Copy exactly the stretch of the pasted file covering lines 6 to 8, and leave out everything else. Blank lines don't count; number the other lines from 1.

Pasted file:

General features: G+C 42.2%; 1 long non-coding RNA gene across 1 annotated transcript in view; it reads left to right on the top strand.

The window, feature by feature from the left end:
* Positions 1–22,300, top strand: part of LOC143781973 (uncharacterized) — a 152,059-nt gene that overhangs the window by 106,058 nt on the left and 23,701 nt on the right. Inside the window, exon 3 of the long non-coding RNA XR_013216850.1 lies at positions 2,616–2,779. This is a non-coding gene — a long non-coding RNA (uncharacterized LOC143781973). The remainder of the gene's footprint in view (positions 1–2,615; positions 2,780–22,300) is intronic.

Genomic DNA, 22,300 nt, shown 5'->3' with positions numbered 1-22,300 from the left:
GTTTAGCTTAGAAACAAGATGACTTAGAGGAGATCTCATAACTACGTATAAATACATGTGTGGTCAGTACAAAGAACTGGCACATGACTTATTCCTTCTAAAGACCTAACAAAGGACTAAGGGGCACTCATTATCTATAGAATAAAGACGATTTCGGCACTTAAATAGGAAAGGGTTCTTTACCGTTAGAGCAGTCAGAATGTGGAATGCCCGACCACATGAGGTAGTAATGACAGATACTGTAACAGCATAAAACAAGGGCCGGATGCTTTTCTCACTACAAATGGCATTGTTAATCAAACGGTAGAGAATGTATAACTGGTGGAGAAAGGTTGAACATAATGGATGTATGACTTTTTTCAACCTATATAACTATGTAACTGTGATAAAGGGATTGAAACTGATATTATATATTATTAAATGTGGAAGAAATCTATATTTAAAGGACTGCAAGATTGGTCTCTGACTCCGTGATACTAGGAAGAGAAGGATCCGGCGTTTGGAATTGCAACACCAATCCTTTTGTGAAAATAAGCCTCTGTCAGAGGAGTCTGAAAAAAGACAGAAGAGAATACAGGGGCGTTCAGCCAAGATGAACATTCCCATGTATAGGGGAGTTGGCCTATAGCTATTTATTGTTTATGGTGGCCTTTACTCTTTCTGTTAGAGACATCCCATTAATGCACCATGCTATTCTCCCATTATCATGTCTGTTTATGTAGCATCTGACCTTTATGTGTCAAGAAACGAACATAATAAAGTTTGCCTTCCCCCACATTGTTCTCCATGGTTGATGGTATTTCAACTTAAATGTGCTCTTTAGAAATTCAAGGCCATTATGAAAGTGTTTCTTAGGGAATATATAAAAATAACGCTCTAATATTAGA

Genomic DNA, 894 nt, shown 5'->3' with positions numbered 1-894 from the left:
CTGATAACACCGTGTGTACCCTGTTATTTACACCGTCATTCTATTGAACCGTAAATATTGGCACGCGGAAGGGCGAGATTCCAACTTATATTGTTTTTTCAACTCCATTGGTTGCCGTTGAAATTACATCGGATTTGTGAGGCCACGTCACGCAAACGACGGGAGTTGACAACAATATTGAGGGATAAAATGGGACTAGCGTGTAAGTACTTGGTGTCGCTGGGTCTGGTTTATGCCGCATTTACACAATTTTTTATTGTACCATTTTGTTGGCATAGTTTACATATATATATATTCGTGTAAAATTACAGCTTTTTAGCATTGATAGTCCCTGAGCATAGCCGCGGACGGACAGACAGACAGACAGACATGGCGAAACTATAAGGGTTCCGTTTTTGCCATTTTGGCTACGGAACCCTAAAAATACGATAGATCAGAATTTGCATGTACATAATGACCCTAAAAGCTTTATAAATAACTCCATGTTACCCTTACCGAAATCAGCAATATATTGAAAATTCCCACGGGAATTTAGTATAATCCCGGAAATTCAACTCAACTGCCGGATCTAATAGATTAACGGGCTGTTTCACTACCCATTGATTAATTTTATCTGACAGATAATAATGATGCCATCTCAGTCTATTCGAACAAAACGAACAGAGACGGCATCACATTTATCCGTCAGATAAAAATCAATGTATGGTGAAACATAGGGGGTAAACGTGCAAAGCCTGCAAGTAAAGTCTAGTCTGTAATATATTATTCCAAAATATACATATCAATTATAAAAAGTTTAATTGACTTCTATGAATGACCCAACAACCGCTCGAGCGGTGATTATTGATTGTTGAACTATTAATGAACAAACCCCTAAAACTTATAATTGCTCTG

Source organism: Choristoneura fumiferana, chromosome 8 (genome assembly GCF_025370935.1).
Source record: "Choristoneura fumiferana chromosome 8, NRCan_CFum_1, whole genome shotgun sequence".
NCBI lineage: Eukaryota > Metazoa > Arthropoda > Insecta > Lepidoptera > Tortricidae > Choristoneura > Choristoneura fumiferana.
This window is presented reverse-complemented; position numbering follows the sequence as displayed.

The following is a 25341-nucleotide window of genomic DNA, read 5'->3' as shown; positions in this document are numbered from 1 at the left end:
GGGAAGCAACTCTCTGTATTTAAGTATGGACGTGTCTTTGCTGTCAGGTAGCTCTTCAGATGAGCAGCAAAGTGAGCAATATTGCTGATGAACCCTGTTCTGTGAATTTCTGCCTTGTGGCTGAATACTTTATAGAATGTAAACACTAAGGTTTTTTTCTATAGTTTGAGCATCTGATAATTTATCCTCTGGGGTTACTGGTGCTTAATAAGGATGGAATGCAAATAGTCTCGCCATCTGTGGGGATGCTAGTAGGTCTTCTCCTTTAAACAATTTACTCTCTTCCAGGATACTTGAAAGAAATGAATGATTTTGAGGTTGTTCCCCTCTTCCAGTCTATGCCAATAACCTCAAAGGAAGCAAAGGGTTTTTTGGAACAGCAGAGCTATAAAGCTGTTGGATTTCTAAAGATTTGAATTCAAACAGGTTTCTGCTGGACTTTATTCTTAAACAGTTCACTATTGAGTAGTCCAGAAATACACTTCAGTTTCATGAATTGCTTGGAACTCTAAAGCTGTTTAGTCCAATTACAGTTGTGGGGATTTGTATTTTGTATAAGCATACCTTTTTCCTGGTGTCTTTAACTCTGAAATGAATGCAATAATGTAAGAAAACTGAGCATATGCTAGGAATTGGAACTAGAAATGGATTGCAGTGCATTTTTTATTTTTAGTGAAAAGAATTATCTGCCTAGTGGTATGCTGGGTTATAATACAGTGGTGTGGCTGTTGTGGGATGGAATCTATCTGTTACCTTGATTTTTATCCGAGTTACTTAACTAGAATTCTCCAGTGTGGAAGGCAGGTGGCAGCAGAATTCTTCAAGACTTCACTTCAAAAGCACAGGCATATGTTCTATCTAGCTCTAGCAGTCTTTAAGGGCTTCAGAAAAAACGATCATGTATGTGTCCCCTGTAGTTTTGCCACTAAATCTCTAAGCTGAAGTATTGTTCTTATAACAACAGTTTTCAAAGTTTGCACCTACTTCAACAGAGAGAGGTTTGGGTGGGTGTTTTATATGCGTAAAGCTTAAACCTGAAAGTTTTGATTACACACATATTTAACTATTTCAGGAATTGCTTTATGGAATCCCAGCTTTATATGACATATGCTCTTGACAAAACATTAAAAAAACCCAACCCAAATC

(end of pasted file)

Genomic DNA, 894 nt, shown 5'->3' with positions numbered 1-894 from the left:
CTGATAACACCGTGTGTACCCTGTTATTTACACCGTCATTCTATTGAACCGTAAATATTGGCACGCGGAAGGGCGAGATTCCAACTTATATTGTTTTTTCAACTCCATTGGTTGCCGTTGAAATTACATCGGATTTGTGAGGCCACGTCACGCAAACGACGGGAGTTGACAACAATATTGAGGGATAAAATGGGACTAGCGTGTAAGTACTTGGTGTCGCTGGGTCTGGTTTATGCCGCATTTACACAATTTTTTATTGTACCATTTTGTTGGCATAGTTTACATATATATATATTCGTGTAAAATTACAGCTTTTTAGCATTGATAGTCCCTGAGCATAGCCGCGGACGGACAGACAGACAGACAGACATGGCGAAACTATAAGGGTTCCGTTTTTGCCATTTTGGCTACGGAACCCTAAAAATACGATAGATCAGAATTTGCATGTACATAATGACCCTAAAAGCTTTATAAATAACTCCATGTTACCCTTACCGAAATCAGCAATATATTGAAAATTCCCACGGGAATTTAGTATAATCCCGGAAATTCAACTCAACTGCCGGATCTAATAGATTAACGGGCTGTTTCACTACCCATTGATTAATTTTATCTGACAGATAATAATGATGCCATCTCAGTCTATTCGAACAAAACGAACAGAGACGGCATCACATTTATCCGTCAGATAAAAATCAATGTATGGTGAAACATAGGGGGTAAACGTGCAAAGCCTGCAAGTAAAGTCTAGTCTGTAATATATTATTCCAAAATATACATATCAATTATAAAAAGTTTAATTGACTTCTATGAATGACCCAACAACCGCTCGAGCGGTGATTATTGATTGTTGAACTATTAATGAACAAACCCCTAAAACTTATAATTGCTCTG

Source organism: Choristoneura fumiferana, chromosome 8 (genome assembly GCF_025370935.1).